Four years ago, I founded a school. It seems absurd to say it, but in some regards, it was an accidental business; a purposeful founding, with no thought about how it would result in a business to run and manage. I met a woman at a local garden by chance when we were both there with our families. We talked about schools we would like to see for our then 2 year olds, and over several months we met, traded ideas via google docs and email. We secured a fiscal agent, a space, families willing to enroll their children and pay in advance to help us buy materials, teachers.
My co-founder had a second baby around our opening day. And I will always see myself standing in the humid basement, the faint smell of the new yellow paint in the room as I snapped a photo of a group of children gathered at a table with our head teacher and sent it with a message to the effect of “we did it!”
When I see that image in my head, I vividly see someone with no idea what had just started and what it would bring to my life . Over the past 4 years, I have learned how many minuscule moments it takes to start and to run an organization. As I have tried to juggle the work that people in all sorts of departments and positions that exist in larger businesses do every day, I have gained a great respect for work that I never thought about before: nonprofit tax filing, book keeping, purchasing and returns, operations, maintenance, billing , state licensing agencies, human resources.
Somewhere along the way, I started to regret how hard I had been on leaders in my life– leaders who really cared but who might have been trying to tread water in too many details, in imperfect and evolving systems.
How many of those leaders had found themselves in the same position of the accidental leader? The accidental leader: The one that is, perhaps, really meant to be a leader of sorts, but who somehow got his/her skills mixed up with a gift and took a position (or created it) that focused on– or demanded– the skills rather than the gift. The person who jumped into something without realizing what it might mean.
If I could go back and coach myself in the Fall of 2010, there are so many things I would say. For that matter, I think I could also think of many things to say to leaders and bosses and founders I have worked with and pushed so hard. The first of which would be “thank you” and the second “I’m sorry.”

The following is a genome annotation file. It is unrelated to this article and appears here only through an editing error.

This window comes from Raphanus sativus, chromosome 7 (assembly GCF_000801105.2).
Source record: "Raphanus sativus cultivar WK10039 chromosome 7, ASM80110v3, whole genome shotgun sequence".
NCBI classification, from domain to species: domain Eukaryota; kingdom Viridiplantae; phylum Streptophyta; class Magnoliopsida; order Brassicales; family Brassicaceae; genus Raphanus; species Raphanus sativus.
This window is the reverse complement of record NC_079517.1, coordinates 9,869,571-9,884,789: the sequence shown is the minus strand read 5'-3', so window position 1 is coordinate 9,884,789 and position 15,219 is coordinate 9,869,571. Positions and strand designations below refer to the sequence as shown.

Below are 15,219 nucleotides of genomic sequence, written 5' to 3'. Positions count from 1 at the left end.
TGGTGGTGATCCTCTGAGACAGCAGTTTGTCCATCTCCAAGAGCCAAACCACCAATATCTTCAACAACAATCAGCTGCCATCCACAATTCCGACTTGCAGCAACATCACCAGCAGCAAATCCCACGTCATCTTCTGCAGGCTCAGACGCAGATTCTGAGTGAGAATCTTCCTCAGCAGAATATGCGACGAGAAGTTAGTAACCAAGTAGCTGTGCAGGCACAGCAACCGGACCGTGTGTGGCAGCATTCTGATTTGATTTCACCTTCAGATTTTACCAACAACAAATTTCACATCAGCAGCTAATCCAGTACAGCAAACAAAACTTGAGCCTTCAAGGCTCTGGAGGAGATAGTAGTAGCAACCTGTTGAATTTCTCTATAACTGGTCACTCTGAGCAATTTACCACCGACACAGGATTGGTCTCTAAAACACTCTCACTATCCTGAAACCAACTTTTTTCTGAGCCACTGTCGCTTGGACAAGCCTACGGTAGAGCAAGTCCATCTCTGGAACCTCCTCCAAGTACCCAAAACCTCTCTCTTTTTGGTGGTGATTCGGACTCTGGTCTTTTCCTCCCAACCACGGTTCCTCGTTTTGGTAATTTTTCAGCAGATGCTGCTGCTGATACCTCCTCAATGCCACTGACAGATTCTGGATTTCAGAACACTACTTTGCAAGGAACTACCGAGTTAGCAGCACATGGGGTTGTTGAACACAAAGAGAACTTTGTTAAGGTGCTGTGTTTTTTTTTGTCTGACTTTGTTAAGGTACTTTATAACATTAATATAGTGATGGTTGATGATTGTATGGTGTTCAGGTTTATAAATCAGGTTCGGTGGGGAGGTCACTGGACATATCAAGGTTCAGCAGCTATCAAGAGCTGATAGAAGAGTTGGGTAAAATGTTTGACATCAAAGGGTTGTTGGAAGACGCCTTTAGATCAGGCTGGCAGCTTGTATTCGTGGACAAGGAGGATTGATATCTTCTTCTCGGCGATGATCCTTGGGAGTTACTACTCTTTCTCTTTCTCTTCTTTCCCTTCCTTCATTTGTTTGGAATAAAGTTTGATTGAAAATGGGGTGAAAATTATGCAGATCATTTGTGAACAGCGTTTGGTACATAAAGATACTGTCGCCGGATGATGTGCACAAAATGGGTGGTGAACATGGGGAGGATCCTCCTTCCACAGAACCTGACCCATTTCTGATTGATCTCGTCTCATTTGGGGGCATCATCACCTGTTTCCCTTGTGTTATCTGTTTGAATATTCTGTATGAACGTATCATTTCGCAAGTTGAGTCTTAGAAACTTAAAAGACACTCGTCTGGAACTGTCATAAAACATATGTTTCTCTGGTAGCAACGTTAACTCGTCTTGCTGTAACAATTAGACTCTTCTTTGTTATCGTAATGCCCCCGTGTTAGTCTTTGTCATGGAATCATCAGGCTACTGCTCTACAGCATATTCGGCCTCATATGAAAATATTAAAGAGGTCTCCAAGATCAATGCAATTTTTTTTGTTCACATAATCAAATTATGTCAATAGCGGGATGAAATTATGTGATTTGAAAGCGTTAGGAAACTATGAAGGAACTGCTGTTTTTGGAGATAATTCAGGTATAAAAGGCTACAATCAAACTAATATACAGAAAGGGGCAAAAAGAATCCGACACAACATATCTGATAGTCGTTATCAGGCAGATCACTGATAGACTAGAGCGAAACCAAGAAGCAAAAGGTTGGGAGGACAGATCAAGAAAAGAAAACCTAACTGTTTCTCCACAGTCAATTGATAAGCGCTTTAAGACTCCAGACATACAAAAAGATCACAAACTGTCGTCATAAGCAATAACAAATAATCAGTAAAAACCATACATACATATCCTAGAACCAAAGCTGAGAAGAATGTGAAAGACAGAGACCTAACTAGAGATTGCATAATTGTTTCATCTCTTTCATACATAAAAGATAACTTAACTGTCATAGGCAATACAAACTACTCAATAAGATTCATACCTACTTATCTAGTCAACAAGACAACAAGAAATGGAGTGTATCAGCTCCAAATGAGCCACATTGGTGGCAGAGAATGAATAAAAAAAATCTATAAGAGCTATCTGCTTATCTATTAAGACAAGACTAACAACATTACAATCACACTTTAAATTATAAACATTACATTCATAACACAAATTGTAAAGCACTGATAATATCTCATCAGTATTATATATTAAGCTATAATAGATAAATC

This winter, I got stuck underneath the weight of these things. The number of details, the size of the responsibility but also the insight into myself and into who I have been and have the capacity to be. I saw how high my expectations were for the school and for myself. The idea, from William James, that you should “‘act as if what you do makes a difference [because] it does’ was a painful one. I live by that creed every day; but suddenly, in the midst of the winter, it felt as though the difference I was making was the opposite kind of difference I wanted to be making–my overwhelm was calling out all of my worse qualities. But, for a time, I couldn’t find a way out from under the external things that I felt pressing on me. And I felt like a failure for not meeting my own expectations or those of the people around me. I got stuck under the weight of that.
In a tweeter feed, I recently read a quote from Yoga teacher Baron Baptiste: ”Stand in front of your past and let it be.” In the end, as Spring began to give hints of coming, I started to feel this in my cells. I had to just let things go. I had to accept the imperfection of the school, and of myself. I had to stand where I was right then and take a deep breath; take many deep breaths. Each time my mind wanted to return, to pick at the last years, to point out the mistakes, the many many ways things were so much less than perfect and sometimes just very bad, I would remind myself to breath. This practice worked– moment by moment it helped me loosen my strong hold on the regret, the panic, the overwhelm. And I feel that it is inviting me back into my self, back into my body. I am able to live in my leader self again; the deep inner knowing in all of us wants to be seen, deserves to step forward, right now no matter what the past has been. In reality, this lesson may be the only real lesson there is– to be here now.
As I reflect on all of this and work to map out the school’s next steps for sustainable existence and new leadership, I am being asked to be a real leader, to evolve past feeling surprised by the place I find myself. I am being asked to utilize the gifts that I do have as I map out tasks and skills needed to run this school– with or without me. I am no longer going to be an accidental leader.